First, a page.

For Phil Oldham, who became Tennessee Tech’s ninth president on July 1, 2012, the future at Tech is about solidifying the university’s identity and realizing its potential.
“Our students are our priority. What we set to accomplish focuses on putting students first,” Oldham said. “People often talk about what great potential there is at Tennessee Tech. It is time to stop talking and start building the Tennessee Tech of tomorrow.”
Oldham is leading Tech through a phase of campus construction and revitalization not seen at the university in decades. Since he arrived, the Jere Whitson Building and other buildings on campus have been renovated, an expansion of the Roaden University Center has begun, and the university broke ground on a new student fitness center and a laboratory sciences building.
With the recent development of a faculty-led strategic plan, Oldham sees a turning point for Tech.
The university has seen progress since Oldham’s arrival, with first-year retention for freshmen students reaching a record high of 79 percent and a six-year graduation rate of 55 percent. The average ACT score of incoming freshmen is the highest in school history.
The university has made strides to improve student advising with the establishment of student success centers in every college and focused support for freshmen students with the Flight Path Attendance initiative designed to encourage consistent class attendance.
In 2016, the Carnegie Classification of Institutions of Higher Education recognized Tech as a doctoral institution, moving it from a regional school to a national university.
According to recent rankings, a Tech degree has the highest return on investment of any public university in the state according to Payscale, Brookings Institute. Tech is the top public university in the state for stimulating economic mobility, according to Washington Monthly’s Social Mobility Index.
During Oldham’s time leading the university, Tech launched its “Tennessee Tech Tomorrow” capital campaign, which has raised more than $50 million towards its $60 million goal.
Tech’s academic offerings have grown under Oldham's leadership as well. Since 2013, the university has added a Master of Accountancy degree program, established two joint degree programs with East Tennessee State University, added Professional Science Master’s degrees, and established a cybersecurity concentration in computer science. In 2017, Tech established a separate College of Fine Arts.
The university has also expanded assistance to veterans and service members, established the Eagles’ Reach multi-state regional tuition discount program, and reduced class sizes for students, bringing the overall student-to-faculty ratio down to 18:1.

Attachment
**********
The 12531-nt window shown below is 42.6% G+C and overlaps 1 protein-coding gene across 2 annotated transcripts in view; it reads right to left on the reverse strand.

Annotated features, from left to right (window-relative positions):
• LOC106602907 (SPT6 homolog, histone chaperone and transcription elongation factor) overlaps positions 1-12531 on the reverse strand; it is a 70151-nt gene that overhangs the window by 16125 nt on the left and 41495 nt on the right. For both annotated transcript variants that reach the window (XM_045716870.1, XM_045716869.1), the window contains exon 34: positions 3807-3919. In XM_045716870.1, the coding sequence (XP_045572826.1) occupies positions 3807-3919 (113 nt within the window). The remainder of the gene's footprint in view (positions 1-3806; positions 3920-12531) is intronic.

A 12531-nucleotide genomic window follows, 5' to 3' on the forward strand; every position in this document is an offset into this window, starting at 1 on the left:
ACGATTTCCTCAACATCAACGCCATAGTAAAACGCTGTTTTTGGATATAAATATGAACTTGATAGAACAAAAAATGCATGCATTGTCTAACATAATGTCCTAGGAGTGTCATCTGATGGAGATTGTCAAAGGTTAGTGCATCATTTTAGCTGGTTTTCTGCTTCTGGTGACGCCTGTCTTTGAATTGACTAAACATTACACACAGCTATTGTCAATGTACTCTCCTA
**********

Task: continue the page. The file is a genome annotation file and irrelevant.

Oldham’s time at Tech has not been without challenges. In 2013, the university’s ROTC program was threatened with closure, and Oldham rallied the campus, community and elected officials to save the program.
The university weathered Tennessee Promise, which brought a decline in enrollment. However, in 2017, enrollment stabilized, and the university saw its largest freshmen class in three years.
As universities across Tennessee faced a challenging transition with the state’s FOCUS Act, Oldham embraced the change as an opportunity for Tech to be more nimble and responsive to serving students and communities.
Going forward, Oldham sees room to improve by working to maintain affordable tuition costs, increasing research at the university and infusing technology and innovation into the culture of the institution.
“We have to continue to put students first with more expansive and relevant offerings than ever before,” Oldham said. “There are two things universities have to do well: create and disseminate knowledge and identify and develop talent. At Tennessee Tech, I truly believe we can do those things in a way that sets us apart and go beyond by providing something students cannot get anywhere else.”
Oldham previously served as provost and senior vice chancellor of academic affairs at the University of Tennessee at Chattanooga. He received his bachelor’s degree in chemistry from Freed-Hardeman University and his doctorate in analytical chemistry from Texas A&M University. He spent a year following his graduate work as a Wellcome Research Fellow at Burroughs Wellcome Co. (Glaxo Smith-Kline) before joining the faculty at Mississippi State University. Oldham served as head of Mississippi State University’s chemistry department for five years prior to becoming dean of MSU’s College of Arts and Sciences.
Oldham additionally serves on the NCAA Presidential Forum for Division I athletics, the Tennessee Valley Corridor Board of Directors, and the Cookeville-Putnam County Chamber of Commerce board.
A major focus of his efforts is toward local and regional economic development. Over the last three years, approximately 4,000 new jobs have been created in Putnam County.
Along with his administrative accomplishments, Oldham has authored more than 35 peer reviewed research articles in analytical chemistry, along with two patents and approximately 100 conference presentations. His research has been financially supported by the National Science Foundation, American Chemical Society, U.S. Department of Defense, U.S. Department of Agriculture, U.S. Geological Survey and private industry.
He has served on a number of scholarly editorial boards and as a peer reviewer for both the NSF and National Institutes of Health.
Oldham and his wife, Kari, are proud of their family, which includes three sons (Clay, Paden and Sam), a daughter (Audrey), two daughters-in-law (Rebecca and Amy) and one grandson (Charlie).